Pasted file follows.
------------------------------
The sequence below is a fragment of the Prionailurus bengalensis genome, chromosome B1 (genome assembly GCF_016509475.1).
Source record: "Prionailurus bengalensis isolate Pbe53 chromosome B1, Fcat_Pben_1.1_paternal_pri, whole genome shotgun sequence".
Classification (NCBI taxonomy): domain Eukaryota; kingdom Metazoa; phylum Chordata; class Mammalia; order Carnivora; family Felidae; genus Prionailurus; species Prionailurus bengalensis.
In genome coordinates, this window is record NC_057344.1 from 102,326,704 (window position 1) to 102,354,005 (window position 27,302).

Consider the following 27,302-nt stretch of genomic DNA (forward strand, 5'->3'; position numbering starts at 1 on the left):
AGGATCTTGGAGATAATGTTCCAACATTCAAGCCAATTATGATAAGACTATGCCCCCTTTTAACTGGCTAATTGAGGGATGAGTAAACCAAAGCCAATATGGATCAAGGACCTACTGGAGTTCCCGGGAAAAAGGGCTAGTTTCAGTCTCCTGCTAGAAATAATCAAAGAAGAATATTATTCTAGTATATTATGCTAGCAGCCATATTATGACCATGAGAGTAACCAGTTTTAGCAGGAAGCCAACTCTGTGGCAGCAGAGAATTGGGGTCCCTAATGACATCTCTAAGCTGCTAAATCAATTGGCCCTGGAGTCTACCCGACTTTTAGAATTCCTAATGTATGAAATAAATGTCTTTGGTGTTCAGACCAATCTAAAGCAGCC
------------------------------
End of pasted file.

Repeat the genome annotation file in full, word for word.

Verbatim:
The sequence below is a fragment of the Prionailurus bengalensis genome, chromosome B1 (genome assembly GCF_016509475.1).
Source record: "Prionailurus bengalensis isolate Pbe53 chromosome B1, Fcat_Pben_1.1_paternal_pri, whole genome shotgun sequence".
Classification (NCBI taxonomy): domain Eukaryota; kingdom Metazoa; phylum Chordata; class Mammalia; order Carnivora; family Felidae; genus Prionailurus; species Prionailurus bengalensis.
In genome coordinates, this window is record NC_057344.1 from 102,326,704 (window position 1) to 102,354,005 (window position 27,302).

Consider the following 27,302-nt stretch of genomic DNA (forward strand, 5'->3'; position numbering starts at 1 on the left):
AGGATCTTGGAGATAATGTTCCAACATTCAAGCCAATTATGATAAGACTATGCCCCCTTTTAACTGGCTAATTGAGGGATGAGTAAACCAAAGCCAATATGGATCAAGGACCTACTGGAGTTCCCGGGAAAAAGGGCTAGTTTCAGTCTCCTGCTAGAAATAATCAAAGAAGAATATTATTCTAGTATATTATGCTAGCAGCCATATTATGACCATGAGAGTAACCAGTTTTAGCAGGAAGCCAACTCTGTGGCAGCAGAGAATTGGGGTCCCTAATGACATCTCTAAGCTGCTAAATCAATTGGCCCTGGAGTCTACCCGACTTTTAGAATTCCTAATGTATGAAATAAATGTCTTTGGTGTTCAGACCAATCTAAAGCAGCC